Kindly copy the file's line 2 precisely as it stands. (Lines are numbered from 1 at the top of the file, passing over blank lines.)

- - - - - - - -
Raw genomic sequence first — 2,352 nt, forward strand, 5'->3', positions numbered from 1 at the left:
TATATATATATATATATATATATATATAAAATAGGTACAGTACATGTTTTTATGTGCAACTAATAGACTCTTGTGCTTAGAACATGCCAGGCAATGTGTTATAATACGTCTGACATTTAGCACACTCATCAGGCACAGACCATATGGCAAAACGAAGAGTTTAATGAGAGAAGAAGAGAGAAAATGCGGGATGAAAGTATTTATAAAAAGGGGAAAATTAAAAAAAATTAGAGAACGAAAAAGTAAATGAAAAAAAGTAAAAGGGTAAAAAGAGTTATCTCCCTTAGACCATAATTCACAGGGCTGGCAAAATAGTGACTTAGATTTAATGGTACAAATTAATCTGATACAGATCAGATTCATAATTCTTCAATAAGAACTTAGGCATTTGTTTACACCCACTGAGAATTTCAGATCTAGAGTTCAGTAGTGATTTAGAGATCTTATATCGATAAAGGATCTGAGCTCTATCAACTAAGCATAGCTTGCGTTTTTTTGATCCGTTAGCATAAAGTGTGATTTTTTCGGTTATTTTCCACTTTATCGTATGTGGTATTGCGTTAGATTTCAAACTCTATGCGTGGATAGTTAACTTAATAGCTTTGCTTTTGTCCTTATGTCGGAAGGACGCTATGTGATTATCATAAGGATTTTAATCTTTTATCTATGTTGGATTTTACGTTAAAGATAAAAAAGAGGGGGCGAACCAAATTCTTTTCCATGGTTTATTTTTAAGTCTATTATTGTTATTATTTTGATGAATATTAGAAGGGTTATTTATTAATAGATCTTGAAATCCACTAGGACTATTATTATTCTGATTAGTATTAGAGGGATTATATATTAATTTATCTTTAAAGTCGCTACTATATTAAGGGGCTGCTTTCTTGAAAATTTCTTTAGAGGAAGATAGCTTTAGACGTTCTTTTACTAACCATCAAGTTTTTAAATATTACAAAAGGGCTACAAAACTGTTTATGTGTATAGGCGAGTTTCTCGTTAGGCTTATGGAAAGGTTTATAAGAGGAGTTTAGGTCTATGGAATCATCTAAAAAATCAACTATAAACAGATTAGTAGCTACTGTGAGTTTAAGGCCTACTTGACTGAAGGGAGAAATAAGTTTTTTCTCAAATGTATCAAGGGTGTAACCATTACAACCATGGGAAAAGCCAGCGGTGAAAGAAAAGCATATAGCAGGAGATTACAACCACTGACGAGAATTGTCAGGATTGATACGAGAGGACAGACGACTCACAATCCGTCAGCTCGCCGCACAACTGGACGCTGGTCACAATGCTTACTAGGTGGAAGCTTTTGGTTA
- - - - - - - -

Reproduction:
TATATATATATATATATATATATATATAAAATAGGTACAGTACATGTTTTTATGTGCAACTAATAGACTCTTGTGCTTAGAACATGCCAGGCAATGTGTTATAATACGTCTGACATTTAGCACACTCATCAGGCACAGACCATATGGCAAAACGAAGAGTTTAATGAGAGAAGAAGAGAGAAAATGCGGGATGAAAGTATTTATAAAAAGGGGAAAATTAAAAAAAATTAGAGAACGAAAAAGTAAATGAAAAAAAGTAAAAGGGTAAAAAGAGTTATCTCCCTTAGACCATAATTCACAGGGCTGGCAAAATAGTGACTTAGATTTAATGGTACAAATTAATCTGATACAGATCAGATTCATAATTCTTCAATAAGAACTTAGGCATTTGTTTACACCCACTGAGAATTTCAGATCTAGAGTTCAGTAGTGATTTAGAGATCTTATATCGATAAAGGATCTGAGCTCTATCAACTAAGCATAGCTTGCGTTTTTTTGATCCGTTAGCATAAAGTGTGATTTTTTCGGTTATTTTCCACTTTATCGTATGTGGTATTGCGTTAGATTTCAAACTCTATGCGTGGATAGTTAACTTAATAGCTTTGCTTTTGTCCTTATGTCGGAAGGACGCTATGTGATTATCATAAGGATTTTAATCTTTTATCTATGTTGGATTTTACGTTAAAGATAAAAAAGAGGGGGCGAACCAAATTCTTTTCCATGGTTTATTTTTAAGTCTATTATTGTTATTATTTTGATGAATATTAGAAGGGTTATTTATTAATAGATCTTGAAATCCACTAGGACTATTATTATTCTGATTAGTATTAGAGGGATTATATATTAATTTATCTTTAAAGTCGCTACTATATTAAGGGGCTGCTTTCTTGAAAATTTCTTTAGAGGAAGATAGCTTTAGACGTTCTTTTACTAACCATCAAGTTTTTAAATATTACAAAAGGGCTACAAAACTGTTTATGTGTATAGGCGAGTTTCTCGTTAGGCTTATGGAAAGGTTTATAAGAGGAGTTTAGGTCTATGGAATCATCTAAAAAATCAACTATAAACAGATTAGTAGCTACTGTGAGTTTAAGGCCTACTTGACTGAAGGGAGAAATAAGTTTTTTCTCAAATGTATCAAGGGTGTAACCATTACAACCATGGGAAAAGCCAGCGGTGAAAGAAAAGCATATAGCAGGAGATTACAACCACTGACGAGAATTGTCAGGATTGATACGAGAGGACAGACGACTCACAATCCGTCAGCTCGCCGCACAACTGGACGCTGGTCACAATGCTTACTAGGTGGAAGCTTTTGGTTA